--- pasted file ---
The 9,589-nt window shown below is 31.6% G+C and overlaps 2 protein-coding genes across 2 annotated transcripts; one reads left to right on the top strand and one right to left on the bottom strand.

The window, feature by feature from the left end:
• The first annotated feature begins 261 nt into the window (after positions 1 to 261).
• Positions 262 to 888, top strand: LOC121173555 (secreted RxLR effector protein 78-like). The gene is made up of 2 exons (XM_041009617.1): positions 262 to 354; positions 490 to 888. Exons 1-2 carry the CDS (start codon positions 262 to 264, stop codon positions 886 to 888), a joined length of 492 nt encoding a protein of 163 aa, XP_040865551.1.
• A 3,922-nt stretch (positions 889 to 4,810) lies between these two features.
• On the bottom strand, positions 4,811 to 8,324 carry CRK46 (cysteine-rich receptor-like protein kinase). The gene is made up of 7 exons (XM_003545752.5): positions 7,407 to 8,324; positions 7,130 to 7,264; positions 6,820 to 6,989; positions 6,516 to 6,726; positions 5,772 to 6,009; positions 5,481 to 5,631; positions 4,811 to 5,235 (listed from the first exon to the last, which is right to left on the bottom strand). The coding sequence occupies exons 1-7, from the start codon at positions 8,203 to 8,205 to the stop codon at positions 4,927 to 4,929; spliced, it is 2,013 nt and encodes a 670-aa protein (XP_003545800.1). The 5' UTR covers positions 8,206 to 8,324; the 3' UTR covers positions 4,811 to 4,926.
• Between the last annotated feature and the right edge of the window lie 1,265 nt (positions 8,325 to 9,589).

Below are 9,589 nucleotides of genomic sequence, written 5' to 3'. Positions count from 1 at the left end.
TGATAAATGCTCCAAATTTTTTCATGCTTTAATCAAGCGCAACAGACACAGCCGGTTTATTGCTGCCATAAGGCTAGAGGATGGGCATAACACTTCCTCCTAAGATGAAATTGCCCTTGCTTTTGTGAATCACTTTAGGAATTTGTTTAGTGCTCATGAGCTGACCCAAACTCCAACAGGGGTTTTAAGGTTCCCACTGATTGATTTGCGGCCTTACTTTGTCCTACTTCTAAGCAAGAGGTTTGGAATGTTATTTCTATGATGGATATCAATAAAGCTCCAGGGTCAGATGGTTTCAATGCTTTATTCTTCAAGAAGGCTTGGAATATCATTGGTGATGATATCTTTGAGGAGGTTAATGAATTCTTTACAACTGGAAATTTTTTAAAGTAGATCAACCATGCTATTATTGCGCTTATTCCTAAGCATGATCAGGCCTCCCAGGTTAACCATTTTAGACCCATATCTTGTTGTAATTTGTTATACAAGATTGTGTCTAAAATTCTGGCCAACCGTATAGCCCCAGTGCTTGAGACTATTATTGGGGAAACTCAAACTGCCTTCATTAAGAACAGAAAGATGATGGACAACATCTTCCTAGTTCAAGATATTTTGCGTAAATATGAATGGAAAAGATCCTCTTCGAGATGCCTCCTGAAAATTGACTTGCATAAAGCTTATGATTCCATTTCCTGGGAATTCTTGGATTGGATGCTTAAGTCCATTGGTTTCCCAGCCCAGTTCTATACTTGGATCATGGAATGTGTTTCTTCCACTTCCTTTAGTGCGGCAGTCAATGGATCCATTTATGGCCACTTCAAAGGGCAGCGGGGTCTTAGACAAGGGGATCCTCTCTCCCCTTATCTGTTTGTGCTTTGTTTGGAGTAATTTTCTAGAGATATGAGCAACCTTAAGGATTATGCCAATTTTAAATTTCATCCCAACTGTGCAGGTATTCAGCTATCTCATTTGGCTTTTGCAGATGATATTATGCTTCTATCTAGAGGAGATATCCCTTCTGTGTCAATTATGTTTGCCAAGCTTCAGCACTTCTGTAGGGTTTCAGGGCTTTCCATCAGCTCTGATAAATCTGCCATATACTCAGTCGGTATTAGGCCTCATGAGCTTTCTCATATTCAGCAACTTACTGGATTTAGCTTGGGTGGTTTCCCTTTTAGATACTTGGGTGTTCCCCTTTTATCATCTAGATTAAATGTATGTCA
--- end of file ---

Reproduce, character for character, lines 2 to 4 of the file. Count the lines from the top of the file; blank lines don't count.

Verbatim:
The window, feature by feature from the left end:
• The first annotated feature begins 261 nt into the window (after positions 1 to 261).
• Positions 262 to 888, top strand: LOC121173555 (secreted RxLR effector protein 78-like). The gene is made up of 2 exons (XM_041009617.1): positions 262 to 354; positions 490 to 888. Exons 1-2 carry the CDS (start codon positions 262 to 264, stop codon positions 886 to 888), a joined length of 492 nt encoding a protein of 163 aa, XP_040865551.1.